Distancepreserving operations such as translations and rotations can be used to rearrange arbitrary three (or higher) dimensional solid objects, which have been ``paradoxically'' decomposed into finitely many parts, into any other desirable solid object [,]. The term ``paradoxical'' refers to the facts that
At first sight, the physical applicability of paradoxical decompositions may appear rather remote. Indeed, to our knowledge, only three physical models making use of them have been proposed so far. In one model, Augenstein [,] attempts a description of the strong interaction in terms of the BanachTarski paradox. In the second model, Pitowski [,] proposes an explanation for the ``strongerthanclassical'' (``nonlocal'') correlation functions of entangled quantized systems in terms of ``paradoxical'' measure nonpreservation. Very recently, El Naschie has applied the BanachTarski theorem in the context of Cantorian Micro Spacetime []. Here, we are going to apply these paradoxical set decompositions to dynamical systems, in particular to attractors.
The developement of paradoxical decompositions began with the formalization of measure theory at the beginning of the twentieth century. It was inspired by Cantorian (naive) set theory. Cantor's approach [] encouraged the invention of new types of sets with sometimes bizarre and ``mindboggling'' features.
We shortly review the classical example due to Vitali 1905. It is a nonLebesgue measurable set of real numbers. Consider the equivalence relation (for a definition of equivalence relation see below) on real numbers in the interval [0,1): x ~ y iff x  y is a rational number.
If we collect all numbers of [0,1) which are equivalent in the above sense into separate, disjoint sets or classes (these are referred to as equivalence classes), we gain a decomposition of the interval [0,1). The equivalence classes cover the interval. The axiom of choice tells us that we can pick one number from each of these classes and collect them into a set M. This set M Ì [0,1) cannot be measurable: For each rational number r, let M_{r} = { x +r: x Î M }. By construction of M, two sets M_{r}, M_{r¢} with r ¹ r¢ are mutually disjoint. (To prove this, one could just assume the opposite, arriving at a contradiction.) Note that every real number s in [0,1) belongs to some unique M_{r}. Let s Î [0,1) be an arbitrary real. Then s must belong to a unique equivalence class under the relation ~ as defined above. Now assume that s¢ is the representant of this class, which was picked out of the class and put into the set M. Now q = s  s¢ is rational, because s, s¢ belong to the same equivalence class. If we write now s¢+ q = s we see clearly that s Î M_{q}.
Notice further that if M were measurable, each M_{r} would have the same measure as M, because each element of M is just shifted by a constant. Just like [0,1) has the same measure as [1,2). Let us consider two cases: (i) M is a null set (having measure 0), and (ii) M has nonvanishing, positive measure. If M were a null set, then the intervall [0,1) would be the countable union of null sets, and soby the definition of Lebesgue measureshould have measure 0, which is incorrect. On the other hand, if M would have some nonvanishing, positive measureno matter how small (but finite)then all the M_{r} would have such a measure too. And the interval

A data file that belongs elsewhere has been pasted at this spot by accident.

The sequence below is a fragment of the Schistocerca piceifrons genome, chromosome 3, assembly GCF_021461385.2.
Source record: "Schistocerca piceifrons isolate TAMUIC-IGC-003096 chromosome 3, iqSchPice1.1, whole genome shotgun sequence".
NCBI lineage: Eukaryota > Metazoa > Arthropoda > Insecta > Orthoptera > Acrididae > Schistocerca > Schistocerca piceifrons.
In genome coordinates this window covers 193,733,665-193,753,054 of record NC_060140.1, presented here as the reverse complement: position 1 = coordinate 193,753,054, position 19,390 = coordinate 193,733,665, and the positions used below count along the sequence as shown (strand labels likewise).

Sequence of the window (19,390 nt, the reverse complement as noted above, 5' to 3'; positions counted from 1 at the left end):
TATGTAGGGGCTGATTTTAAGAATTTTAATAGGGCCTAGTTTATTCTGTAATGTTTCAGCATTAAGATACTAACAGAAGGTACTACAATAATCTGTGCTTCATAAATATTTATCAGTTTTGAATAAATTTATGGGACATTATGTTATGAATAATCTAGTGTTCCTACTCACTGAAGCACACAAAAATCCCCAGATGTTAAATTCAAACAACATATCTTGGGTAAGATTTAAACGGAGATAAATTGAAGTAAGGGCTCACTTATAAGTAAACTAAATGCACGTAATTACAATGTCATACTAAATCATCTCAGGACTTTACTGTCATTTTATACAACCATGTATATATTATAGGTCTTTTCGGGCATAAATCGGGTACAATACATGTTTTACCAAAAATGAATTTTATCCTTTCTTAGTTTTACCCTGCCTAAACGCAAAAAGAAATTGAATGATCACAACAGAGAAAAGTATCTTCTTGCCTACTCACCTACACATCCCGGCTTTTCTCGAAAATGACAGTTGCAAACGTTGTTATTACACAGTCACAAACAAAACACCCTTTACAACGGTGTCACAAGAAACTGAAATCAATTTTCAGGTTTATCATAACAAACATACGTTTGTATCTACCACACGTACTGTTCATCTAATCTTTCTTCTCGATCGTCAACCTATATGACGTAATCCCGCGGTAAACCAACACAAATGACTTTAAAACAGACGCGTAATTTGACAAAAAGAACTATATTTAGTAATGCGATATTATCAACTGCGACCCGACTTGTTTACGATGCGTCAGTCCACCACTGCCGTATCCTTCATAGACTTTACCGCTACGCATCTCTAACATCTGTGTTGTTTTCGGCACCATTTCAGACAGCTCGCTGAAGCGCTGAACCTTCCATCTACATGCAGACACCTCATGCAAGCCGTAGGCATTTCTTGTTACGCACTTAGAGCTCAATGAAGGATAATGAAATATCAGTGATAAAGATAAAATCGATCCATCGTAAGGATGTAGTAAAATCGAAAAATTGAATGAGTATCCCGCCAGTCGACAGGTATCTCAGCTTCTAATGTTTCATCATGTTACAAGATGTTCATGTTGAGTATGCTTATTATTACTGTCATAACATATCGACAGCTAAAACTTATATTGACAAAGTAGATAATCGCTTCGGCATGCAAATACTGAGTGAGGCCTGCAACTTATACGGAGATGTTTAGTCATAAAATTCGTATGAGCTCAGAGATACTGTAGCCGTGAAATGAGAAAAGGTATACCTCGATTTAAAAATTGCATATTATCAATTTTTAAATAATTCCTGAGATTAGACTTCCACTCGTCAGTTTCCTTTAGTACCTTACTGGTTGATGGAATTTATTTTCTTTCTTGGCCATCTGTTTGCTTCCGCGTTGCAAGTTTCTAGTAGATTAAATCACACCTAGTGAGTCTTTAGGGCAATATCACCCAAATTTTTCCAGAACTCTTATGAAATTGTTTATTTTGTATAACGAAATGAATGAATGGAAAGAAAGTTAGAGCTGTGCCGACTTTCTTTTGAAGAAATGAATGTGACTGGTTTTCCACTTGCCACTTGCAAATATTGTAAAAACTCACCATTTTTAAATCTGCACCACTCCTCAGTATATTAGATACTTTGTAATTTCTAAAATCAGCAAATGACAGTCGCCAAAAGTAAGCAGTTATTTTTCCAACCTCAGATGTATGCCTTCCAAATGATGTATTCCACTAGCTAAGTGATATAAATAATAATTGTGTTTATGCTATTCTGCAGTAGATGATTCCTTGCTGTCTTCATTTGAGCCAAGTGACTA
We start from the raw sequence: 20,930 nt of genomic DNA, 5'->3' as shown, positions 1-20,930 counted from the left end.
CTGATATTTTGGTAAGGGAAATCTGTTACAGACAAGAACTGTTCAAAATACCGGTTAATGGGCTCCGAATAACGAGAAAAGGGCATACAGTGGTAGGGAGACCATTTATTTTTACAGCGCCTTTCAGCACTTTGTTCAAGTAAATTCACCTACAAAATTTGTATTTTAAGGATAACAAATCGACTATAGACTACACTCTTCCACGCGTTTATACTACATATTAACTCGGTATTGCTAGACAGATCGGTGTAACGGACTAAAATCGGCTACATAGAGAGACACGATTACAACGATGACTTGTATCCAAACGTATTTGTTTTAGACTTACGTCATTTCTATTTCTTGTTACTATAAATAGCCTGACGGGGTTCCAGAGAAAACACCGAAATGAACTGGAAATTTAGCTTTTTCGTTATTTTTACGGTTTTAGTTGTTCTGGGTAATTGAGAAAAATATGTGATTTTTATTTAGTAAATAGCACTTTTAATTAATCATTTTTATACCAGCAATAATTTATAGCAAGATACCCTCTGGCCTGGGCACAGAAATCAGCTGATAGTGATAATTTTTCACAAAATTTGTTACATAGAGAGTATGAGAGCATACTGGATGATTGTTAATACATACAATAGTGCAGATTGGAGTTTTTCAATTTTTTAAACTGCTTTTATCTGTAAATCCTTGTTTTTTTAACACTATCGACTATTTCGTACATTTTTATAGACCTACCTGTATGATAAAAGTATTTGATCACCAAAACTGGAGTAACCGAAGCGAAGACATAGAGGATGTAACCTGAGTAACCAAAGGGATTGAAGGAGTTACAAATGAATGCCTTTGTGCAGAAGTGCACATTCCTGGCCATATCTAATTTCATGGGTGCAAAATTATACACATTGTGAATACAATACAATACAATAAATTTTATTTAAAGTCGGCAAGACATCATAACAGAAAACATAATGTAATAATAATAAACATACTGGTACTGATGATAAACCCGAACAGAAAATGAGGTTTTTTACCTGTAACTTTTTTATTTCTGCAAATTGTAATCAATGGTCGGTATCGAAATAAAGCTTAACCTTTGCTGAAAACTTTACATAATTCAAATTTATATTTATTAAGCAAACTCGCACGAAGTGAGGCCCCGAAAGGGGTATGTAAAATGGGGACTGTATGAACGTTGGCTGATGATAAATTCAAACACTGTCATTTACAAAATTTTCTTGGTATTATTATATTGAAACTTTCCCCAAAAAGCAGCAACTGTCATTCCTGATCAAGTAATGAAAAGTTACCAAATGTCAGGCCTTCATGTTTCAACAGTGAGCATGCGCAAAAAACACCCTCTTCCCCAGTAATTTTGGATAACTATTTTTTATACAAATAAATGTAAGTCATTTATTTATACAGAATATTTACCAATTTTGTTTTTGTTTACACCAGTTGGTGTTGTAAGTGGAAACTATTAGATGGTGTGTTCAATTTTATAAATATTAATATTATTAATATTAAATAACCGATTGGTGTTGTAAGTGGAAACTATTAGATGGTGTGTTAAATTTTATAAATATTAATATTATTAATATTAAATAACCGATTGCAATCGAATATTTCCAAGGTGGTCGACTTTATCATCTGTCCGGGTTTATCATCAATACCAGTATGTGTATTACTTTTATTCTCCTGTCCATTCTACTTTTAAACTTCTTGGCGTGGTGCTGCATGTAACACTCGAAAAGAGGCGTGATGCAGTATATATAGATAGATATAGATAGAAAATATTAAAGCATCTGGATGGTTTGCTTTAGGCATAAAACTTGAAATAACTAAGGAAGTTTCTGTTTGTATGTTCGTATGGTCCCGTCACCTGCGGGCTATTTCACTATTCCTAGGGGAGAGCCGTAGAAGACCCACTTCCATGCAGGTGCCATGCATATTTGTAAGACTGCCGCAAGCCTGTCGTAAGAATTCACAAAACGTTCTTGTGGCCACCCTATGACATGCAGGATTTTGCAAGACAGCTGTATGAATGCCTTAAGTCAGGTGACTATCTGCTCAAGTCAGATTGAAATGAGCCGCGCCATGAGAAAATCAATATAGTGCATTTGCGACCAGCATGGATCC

[0,1) = È{M_{r}:r is rational and 0 £ r £ 1 } must have infinite measure. This again is incorrect.
This whole construction was inspired by the apparent weakness of the Lebesgue measure. Not every set is Lebesgue measurable  and accordingly there are functions which cannot be integrated over certain domains.
Researchers in the field were considering various concepts, attempting to provide a universal measure, which would make every set measurable. But instead of resolving this issue, they discovered even more ``mindboggling'' objects. Ten years after Vitali's original example, Vitali and Hausdorff constructed a truly surprising paradox on the surface of a sphere (we will come to this later on). Again, this was done to show the nonexistence of a certain measure.
This inspired 20 years of fruitful work. One of the famous results encountered during these investigations was the BanachTarski Paradox. In order to properly discuss the BanachTarski paradox and to be able to state it precisely, a few terms will be introduced.
In the following, we shortly introduce the terminology and some necessary techniques. One central idea is the decomposition of sets by equivalence relations.
Recall that an equivalencerelation ~ on a set S is defined to be: (i) symmetric x ~ y ® y ~ x "x,y Î S , (ii) reflexiv x ~ x "x Î S ; and (iii) transitiv x ~ y and y ~ z ® x ~ z "x,y,z Î S. By x ~ y we mean: the relation ~ holds between x and y.
We shall frequently speak of a group G acting on a set X. By this we mean that, to each g Î G, there corresponds a bijection on the set X. Suppose a group G acts on X and A, B Í X. Then A and B are Gequidecomposable or piecewise Gcongruent, if A and B can each be partitioned into the same finite number of respectively Gcongruent pieces. Formally, A = È_{i = 1}^{n}A_{i}, B = È_{i = 1}^{n}B_{i}, A_{i} ÇA_{j} = B_{i} ÇB_{j} = Æ if i < j £ n, and there exist g_{1},¼,g_{n} Î G such that, for each i £ n,g_{i}(A_{i}) = B_{i}. We shall sometimes denote the equidecomposability with respect to G by A ~ _{G} B. It is straightforward to prove that this is an equivalence relation.